Charlie Manuel is not particularly interested in hearing you second guess him

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The Phillies had a rough day yesterday. So you can understand that Charlie Manuel was not particularly interested in answering questions about his crappy bullpen. Specifically the bullpen that gave up the 1-0 lead when Antonio Bastardo walked two dudes and gave up a three-run bomb to Carlos Pena.

Someone asked Manuel why Bastardo came in the game in the eighth inning. Manuel explained that Hamels had already thrown 111 pitches, it was hot, it was the eighth inning and how the fates and Ruben Amaro had aligned the world in such a way that Bastardo is the Phillies’ eighth inning guy.  Then he said

“You guys ought to sit in the dugout with me during the game and give me all the scenarios because I don’t think we know them,” Manuel said sarcastically. “We don’t know how to manage a game. Really, you guys ought to sit down there with us or tweet or something and float the information down there to me because I’m not smart enough to get it.”

I’d love to see a Twitter-sourced baseball game in which the manager does whatever his tweeps tell him to do. Maybe some of the matchups would work out better. And maybe Manuel would know who’s having a bad day at work, who can’t get some pop song out of their head, who’s watching that week’s “Mad Men” and what everybody’s beer status was.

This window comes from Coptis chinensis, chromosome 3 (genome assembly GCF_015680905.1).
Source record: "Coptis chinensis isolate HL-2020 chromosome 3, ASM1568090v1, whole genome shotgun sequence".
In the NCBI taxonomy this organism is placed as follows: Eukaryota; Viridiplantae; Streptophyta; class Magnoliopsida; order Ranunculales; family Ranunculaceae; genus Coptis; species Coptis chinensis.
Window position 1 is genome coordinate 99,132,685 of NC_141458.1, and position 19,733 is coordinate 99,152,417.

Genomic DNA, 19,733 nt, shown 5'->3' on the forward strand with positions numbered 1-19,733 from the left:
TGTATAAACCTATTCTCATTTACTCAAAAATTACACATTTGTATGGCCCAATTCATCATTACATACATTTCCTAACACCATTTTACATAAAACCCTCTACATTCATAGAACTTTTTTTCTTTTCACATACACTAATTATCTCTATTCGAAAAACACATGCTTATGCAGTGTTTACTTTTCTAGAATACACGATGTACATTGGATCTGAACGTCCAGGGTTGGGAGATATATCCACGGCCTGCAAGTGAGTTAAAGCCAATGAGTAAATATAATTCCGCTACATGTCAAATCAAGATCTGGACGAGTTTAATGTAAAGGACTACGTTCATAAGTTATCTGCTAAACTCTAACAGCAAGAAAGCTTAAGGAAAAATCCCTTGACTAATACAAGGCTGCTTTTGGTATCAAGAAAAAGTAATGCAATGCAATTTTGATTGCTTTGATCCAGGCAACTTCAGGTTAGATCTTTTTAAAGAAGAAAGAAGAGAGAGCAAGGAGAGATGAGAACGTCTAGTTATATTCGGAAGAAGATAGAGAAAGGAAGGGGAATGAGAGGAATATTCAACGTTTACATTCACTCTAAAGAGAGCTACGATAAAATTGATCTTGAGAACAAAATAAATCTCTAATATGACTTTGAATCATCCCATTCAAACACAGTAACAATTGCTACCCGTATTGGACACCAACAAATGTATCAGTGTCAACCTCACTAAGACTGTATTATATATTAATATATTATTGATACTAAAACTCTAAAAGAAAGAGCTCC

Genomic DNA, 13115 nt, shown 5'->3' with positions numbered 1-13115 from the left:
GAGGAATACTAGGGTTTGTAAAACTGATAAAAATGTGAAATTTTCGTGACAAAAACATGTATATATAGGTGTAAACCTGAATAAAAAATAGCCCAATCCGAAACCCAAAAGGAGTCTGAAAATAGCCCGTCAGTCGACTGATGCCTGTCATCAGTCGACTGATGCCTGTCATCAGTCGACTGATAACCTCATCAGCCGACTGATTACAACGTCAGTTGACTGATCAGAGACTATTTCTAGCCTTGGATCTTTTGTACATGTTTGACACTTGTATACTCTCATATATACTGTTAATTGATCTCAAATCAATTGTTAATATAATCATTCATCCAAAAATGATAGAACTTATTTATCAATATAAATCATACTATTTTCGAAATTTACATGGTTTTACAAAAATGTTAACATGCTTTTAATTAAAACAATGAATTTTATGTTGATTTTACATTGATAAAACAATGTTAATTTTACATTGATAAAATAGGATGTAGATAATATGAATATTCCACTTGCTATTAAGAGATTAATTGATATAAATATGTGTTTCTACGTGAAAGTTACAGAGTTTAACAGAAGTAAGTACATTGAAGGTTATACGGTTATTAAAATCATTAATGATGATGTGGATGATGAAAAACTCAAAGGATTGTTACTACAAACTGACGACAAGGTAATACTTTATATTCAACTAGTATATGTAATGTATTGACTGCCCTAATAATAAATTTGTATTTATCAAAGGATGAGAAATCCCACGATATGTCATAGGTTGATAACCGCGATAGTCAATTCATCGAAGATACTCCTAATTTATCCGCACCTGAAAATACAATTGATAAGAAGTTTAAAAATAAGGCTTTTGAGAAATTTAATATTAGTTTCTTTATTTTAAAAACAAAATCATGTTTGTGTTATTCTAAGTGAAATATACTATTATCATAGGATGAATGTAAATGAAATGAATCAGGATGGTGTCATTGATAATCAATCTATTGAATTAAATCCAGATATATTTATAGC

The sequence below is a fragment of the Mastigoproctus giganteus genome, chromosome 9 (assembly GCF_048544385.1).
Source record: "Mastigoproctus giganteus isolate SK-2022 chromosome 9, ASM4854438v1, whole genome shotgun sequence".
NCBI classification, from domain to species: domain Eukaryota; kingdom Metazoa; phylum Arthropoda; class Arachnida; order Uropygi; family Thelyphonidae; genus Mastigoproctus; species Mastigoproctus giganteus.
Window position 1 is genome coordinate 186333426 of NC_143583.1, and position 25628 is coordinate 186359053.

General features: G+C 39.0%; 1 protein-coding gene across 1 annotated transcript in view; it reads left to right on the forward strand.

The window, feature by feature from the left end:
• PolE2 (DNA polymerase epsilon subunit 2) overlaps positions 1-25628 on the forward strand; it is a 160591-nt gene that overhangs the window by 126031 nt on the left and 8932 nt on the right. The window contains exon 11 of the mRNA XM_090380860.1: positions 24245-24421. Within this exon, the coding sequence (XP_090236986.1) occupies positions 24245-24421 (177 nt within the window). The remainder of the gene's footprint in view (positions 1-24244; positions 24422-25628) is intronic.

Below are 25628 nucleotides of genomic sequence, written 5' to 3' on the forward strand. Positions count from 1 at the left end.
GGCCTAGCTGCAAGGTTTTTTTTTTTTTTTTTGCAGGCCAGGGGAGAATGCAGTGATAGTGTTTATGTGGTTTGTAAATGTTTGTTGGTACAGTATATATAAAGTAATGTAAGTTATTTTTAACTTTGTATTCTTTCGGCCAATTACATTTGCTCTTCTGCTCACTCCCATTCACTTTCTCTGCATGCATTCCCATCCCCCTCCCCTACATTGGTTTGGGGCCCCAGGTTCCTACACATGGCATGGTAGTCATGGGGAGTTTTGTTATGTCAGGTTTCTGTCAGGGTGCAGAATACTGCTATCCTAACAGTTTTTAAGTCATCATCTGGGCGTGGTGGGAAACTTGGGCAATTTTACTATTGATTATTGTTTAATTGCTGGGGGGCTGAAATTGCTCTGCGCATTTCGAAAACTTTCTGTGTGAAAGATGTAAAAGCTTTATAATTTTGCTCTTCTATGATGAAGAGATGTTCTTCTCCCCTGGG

The Dodgers are concerned about Julio Urias’ shoulder

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Things are going great for the Dodgers lately. They’ve won seven consecutive games and 13 of their last 14. They lead the National League in wins and are in first place in, arguably, the best division in baseball.

But there are a lot of moving parts on a baseball team, and even when some things are going great, other things can go not-so-great. Like this:

Urias has been diagnosed with shoulder inflammation and shut down indefinitely. An MRI last week showed no structural damage, but his shoulder is still bothering him. He has not pitched in the bigs since late May, when he allowed seven runs in less than three innings against the Miami Marlins. He was sent down after that and went 3-0 with a 3.12 ERA, six walks and 17 strikeouts in 17.1 innings pitched in three starts with Oklahoma City before being shelved.

 

Derek Jeter doesn’t have the money to buy the Marlins

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Derek Jeter met with Major League Baseball yesterday and told them that he does not yet have the money to purchase the Miami Marlins, reports the Associated Press.

Jeter bid $1.3 billion for the Marlins, as did the group led by Tagg Romney and Tom Glavine. Bidding is one thing, however. Cash on the barrelhead is another. Jeter has been trying to wrangle together an investment group since Jeb Bush pulled out of his bid, but still hasn’t pulled it off. There are reportedly other groups still in the hunt.

If only there was someone else with baseball and Miami ties he could call.